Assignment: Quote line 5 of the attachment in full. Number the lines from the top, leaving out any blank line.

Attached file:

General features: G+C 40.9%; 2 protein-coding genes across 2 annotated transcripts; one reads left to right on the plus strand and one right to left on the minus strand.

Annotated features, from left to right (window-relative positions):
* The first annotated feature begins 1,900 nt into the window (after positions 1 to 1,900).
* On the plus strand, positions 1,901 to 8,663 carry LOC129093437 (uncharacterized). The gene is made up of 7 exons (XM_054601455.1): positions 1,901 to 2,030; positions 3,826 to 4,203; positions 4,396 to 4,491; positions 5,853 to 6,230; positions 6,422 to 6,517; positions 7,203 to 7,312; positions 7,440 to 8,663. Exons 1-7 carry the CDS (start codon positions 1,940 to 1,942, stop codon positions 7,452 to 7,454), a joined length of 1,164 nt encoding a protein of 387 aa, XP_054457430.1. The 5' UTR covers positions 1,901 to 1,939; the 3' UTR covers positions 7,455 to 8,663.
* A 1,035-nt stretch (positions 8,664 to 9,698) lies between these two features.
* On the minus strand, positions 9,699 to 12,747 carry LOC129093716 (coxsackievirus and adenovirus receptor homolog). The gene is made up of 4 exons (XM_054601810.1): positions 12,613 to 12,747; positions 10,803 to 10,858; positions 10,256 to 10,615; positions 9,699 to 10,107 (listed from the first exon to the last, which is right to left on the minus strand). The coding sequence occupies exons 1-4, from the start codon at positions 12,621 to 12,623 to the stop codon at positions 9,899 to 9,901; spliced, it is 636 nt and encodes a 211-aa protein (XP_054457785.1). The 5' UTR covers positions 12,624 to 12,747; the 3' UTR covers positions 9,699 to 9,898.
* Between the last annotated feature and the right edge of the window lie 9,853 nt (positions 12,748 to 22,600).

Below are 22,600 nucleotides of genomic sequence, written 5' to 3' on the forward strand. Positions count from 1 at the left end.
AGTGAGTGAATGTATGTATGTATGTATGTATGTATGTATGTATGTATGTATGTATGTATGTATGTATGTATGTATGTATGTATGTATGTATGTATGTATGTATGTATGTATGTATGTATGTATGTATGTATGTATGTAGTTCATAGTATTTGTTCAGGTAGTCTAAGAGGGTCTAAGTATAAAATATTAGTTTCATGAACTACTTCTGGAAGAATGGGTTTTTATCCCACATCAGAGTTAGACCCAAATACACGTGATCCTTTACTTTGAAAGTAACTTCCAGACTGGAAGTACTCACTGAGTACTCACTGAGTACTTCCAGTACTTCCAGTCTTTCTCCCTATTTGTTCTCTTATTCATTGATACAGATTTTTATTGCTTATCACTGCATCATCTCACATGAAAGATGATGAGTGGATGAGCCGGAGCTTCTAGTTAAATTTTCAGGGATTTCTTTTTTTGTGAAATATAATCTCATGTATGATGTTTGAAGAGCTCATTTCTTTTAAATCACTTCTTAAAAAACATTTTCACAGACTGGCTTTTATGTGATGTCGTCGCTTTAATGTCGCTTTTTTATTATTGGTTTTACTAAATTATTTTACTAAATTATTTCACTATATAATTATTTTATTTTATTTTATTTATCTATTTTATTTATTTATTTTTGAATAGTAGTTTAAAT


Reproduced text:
* A 1,035-nt stretch (positions 8,664 to 9,698) lies between these two features.